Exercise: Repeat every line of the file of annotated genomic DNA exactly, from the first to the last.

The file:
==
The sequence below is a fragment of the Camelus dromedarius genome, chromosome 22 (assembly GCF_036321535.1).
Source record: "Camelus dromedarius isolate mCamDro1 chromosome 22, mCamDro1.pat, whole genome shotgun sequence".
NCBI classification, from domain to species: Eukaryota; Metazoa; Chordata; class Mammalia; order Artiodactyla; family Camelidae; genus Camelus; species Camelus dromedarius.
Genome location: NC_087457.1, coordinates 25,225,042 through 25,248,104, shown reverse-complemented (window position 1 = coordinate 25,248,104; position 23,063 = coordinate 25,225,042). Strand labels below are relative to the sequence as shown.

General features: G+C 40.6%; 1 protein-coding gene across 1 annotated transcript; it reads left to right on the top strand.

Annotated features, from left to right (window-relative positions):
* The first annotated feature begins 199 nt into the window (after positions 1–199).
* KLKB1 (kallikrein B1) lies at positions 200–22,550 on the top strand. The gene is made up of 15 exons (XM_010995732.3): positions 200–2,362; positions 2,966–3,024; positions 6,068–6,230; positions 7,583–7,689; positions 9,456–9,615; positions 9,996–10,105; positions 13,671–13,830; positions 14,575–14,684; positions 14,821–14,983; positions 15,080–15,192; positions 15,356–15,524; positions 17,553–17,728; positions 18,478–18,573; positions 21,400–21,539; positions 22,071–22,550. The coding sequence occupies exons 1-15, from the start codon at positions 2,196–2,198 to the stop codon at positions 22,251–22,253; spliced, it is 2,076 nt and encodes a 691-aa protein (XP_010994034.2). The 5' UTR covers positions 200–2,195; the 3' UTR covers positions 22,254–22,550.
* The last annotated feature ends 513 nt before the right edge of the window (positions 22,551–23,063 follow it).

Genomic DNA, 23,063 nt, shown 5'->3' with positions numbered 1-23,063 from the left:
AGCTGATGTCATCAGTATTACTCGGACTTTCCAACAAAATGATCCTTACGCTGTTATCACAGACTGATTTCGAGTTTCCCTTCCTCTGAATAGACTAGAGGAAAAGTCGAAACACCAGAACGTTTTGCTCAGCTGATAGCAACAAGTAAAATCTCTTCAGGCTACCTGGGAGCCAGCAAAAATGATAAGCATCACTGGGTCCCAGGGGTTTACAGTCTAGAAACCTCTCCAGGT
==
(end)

The sequence below is a fragment of the Camelus dromedarius genome, chromosome 22 (assembly GCF_036321535.1).
Source record: "Camelus dromedarius isolate mCamDro1 chromosome 22, mCamDro1.pat, whole genome shotgun sequence".
NCBI classification, from domain to species: Eukaryota; Metazoa; Chordata; class Mammalia; order Artiodactyla; family Camelidae; genus Camelus; species Camelus dromedarius.
Genome location: NC_087457.1, coordinates 25,225,042 through 25,248,104, shown reverse-complemented (window position 1 = coordinate 25,248,104; position 23,063 = coordinate 25,225,042). Strand labels below are relative to the sequence as shown.

General features: G+C 40.6%; 1 protein-coding gene across 1 annotated transcript; it reads left to right on the top strand.

Annotated features, from left to right (window-relative positions):
* The first annotated feature begins 199 nt into the window (after positions 1–199).
* KLKB1 (kallikrein B1) lies at positions 200–22,550 on the top strand. The gene is made up of 15 exons (XM_010995732.3): positions 200–2,362; positions 2,966–3,024; positions 6,068–6,230; positions 7,583–7,689; positions 9,456–9,615; positions 9,996–10,105; positions 13,671–13,830; positions 14,575–14,684; positions 14,821–14,983; positions 15,080–15,192; positions 15,356–15,524; positions 17,553–17,728; positions 18,478–18,573; positions 21,400–21,539; positions 22,071–22,550. The coding sequence occupies exons 1-15, from the start codon at positions 2,196–2,198 to the stop codon at positions 22,251–22,253; spliced, it is 2,076 nt and encodes a 691-aa protein (XP_010994034.2). The 5' UTR covers positions 200–2,195; the 3' UTR covers positions 22,254–22,550.
* The last annotated feature ends 513 nt before the right edge of the window (positions 22,551–23,063 follow it).

Genomic DNA, 23,063 nt, shown 5'->3' with positions numbered 1-23,063 from the left:
AGCTGATGTCATCAGTATTACTCGGACTTTCCAACAAAATGATCCTTACGCTGTTATCACAGACTGATTTCGAGTTTCCCTTCCTCTGAATAGACTAGAGGAAAAGTCGAAACACCAGAACGTTTTGCTCAGCTGATAGCAACAAGTAAAATCTCTTCAGGCTACCTGGGAGCCAGCAAAAATGATAAGCATCACTGGGTCCCAGGGGTTTACAGTCTAGAAACCTCTCCAGGT